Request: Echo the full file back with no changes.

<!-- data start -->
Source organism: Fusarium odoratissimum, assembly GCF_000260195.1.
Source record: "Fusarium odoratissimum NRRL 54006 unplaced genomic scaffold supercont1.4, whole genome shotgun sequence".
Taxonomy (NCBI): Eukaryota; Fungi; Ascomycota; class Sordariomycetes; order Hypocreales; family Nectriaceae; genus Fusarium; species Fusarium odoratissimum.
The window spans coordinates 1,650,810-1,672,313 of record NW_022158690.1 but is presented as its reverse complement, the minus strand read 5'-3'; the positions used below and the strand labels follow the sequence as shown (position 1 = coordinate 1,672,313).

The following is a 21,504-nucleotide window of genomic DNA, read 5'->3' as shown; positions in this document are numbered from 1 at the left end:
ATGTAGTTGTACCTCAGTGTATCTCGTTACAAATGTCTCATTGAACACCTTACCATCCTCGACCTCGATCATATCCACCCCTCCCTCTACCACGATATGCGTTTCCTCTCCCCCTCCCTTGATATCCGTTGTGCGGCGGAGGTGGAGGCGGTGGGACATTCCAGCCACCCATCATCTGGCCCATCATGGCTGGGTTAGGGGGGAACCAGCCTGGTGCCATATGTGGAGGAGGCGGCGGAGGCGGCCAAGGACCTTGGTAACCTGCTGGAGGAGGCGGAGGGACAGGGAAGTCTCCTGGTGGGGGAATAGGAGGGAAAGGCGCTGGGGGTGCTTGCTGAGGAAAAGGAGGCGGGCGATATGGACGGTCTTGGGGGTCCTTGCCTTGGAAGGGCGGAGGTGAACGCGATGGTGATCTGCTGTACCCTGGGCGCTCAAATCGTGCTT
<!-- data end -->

Source organism: Fusarium odoratissimum, assembly GCF_000260195.1.
Source record: "Fusarium odoratissimum NRRL 54006 unplaced genomic scaffold supercont1.4, whole genome shotgun sequence".
Taxonomy (NCBI): Eukaryota; Fungi; Ascomycota; class Sordariomycetes; order Hypocreales; family Nectriaceae; genus Fusarium; species Fusarium odoratissimum.
The window spans coordinates 1,650,810-1,672,313 of record NW_022158690.1 but is presented as its reverse complement, the minus strand read 5'-3'; the positions used below and the strand labels follow the sequence as shown (position 1 = coordinate 1,672,313).

The following is a 21,504-nucleotide window of genomic DNA, read 5'->3' as shown; positions in this document are numbered from 1 at the left end:
ATGTAGTTGTACCTCAGTGTATCTCGTTACAAATGTCTCATTGAACACCTTACCATCCTCGACCTCGATCATATCCACCCCTCCCTCTACCACGATATGCGTTTCCTCTCCCCCTCCCTTGATATCCGTTGTGCGGCGGAGGTGGAGGCGGTGGGACATTCCAGCCACCCATCATCTGGCCCATCATGGCTGGGTTAGGGGGGAACCAGCCTGGTGCCATATGTGGAGGAGGCGGCGGAGGCGGCCAAGGACCTTGGTAACCTGCTGGAGGAGGCGGAGGGACAGGGAAGTCTCCTGGTGGGGGAATAGGAGGGAAAGGCGCTGGGGGTGCTTGCTGAGGAAAAGGAGGCGGGCGATATGGACGGTCTTGGGGGTCCTTGCCTTGGAAGGGCGGAGGTGAACGCGATGGTGATCTGCTGTACCCTGGGCGCTCAAATCGTGCTT